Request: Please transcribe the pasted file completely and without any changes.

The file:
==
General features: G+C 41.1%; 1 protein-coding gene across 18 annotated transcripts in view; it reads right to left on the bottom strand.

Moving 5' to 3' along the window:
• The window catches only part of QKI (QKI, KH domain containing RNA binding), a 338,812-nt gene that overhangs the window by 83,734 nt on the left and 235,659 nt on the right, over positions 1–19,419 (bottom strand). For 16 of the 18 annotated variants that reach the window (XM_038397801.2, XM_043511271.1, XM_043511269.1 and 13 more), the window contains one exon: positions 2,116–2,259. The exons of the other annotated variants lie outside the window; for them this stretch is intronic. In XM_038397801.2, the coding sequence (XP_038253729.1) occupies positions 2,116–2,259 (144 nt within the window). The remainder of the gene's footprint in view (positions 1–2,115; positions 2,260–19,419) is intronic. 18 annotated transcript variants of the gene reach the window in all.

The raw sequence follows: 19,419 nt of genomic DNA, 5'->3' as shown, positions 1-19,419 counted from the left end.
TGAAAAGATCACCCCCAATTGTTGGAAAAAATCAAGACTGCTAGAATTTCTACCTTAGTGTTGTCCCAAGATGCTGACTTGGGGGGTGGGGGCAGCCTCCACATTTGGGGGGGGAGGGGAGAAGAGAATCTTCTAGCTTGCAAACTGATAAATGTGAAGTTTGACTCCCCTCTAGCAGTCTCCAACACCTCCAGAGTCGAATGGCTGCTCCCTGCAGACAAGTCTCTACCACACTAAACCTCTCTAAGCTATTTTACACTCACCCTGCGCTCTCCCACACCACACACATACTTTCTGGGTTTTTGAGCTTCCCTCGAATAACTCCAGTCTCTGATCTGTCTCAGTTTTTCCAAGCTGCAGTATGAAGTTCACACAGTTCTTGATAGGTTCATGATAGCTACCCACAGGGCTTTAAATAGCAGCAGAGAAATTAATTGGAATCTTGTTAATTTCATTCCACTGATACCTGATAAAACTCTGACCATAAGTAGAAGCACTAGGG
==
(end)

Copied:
General features: G+C 41.1%; 1 protein-coding gene across 18 annotated transcripts in view; it reads right to left on the bottom strand.

Moving 5' to 3' along the window:
• The window catches only part of QKI (QKI, KH domain containing RNA binding), a 338,812-nt gene that overhangs the window by 83,734 nt on the left and 235,659 nt on the right, over positions 1–19,419 (bottom strand). For 16 of the 18 annotated variants that reach the window (XM_038397801.2, XM_043511271.1, XM_043511269.1 and 13 more), the window contains one exon: positions 2,116–2,259. The exons of the other annotated variants lie outside the window; for them this stretch is intronic. In XM_038397801.2, the coding sequence (XP_038253729.1) occupies positions 2,116–2,259 (144 nt within the window). The remainder of the gene's footprint in view (positions 1–2,115; positions 2,260–19,419) is intronic. 18 annotated transcript variants of the gene reach the window in all.

The raw sequence follows: 19,419 nt of genomic DNA, 5'->3' as shown, positions 1-19,419 counted from the left end.
TGAAAAGATCACCCCCAATTGTTGGAAAAAATCAAGACTGCTAGAATTTCTACCTTAGTGTTGTCCCAAGATGCTGACTTGGGGGGTGGGGGCAGCCTCCACATTTGGGGGGGGAGGGGAGAAGAGAATCTTCTAGCTTGCAAACTGATAAATGTGAAGTTTGACTCCCCTCTAGCAGTCTCCAACACCTCCAGAGTCGAATGGCTGCTCCCTGCAGACAAGTCTCTACCACACTAAACCTCTCTAAGCTATTTTACACTCACCCTGCGCTCTCCCACACCACACACATACTTTCTGGGTTTTTGAGCTTCCCTCGAATAACTCCAGTCTCTGATCTGTCTCAGTTTTTCCAAGCTGCAGTATGAAGTTCACACAGTTCTTGATAGGTTCATGATAGCTACCCACAGGGCTTTAAATAGCAGCAGAGAAATTAATTGGAATCTTGTTAATTTCATTCCACTGATACCTGATAAAACTCTGACCATAAGTAGAAGCACTAGGG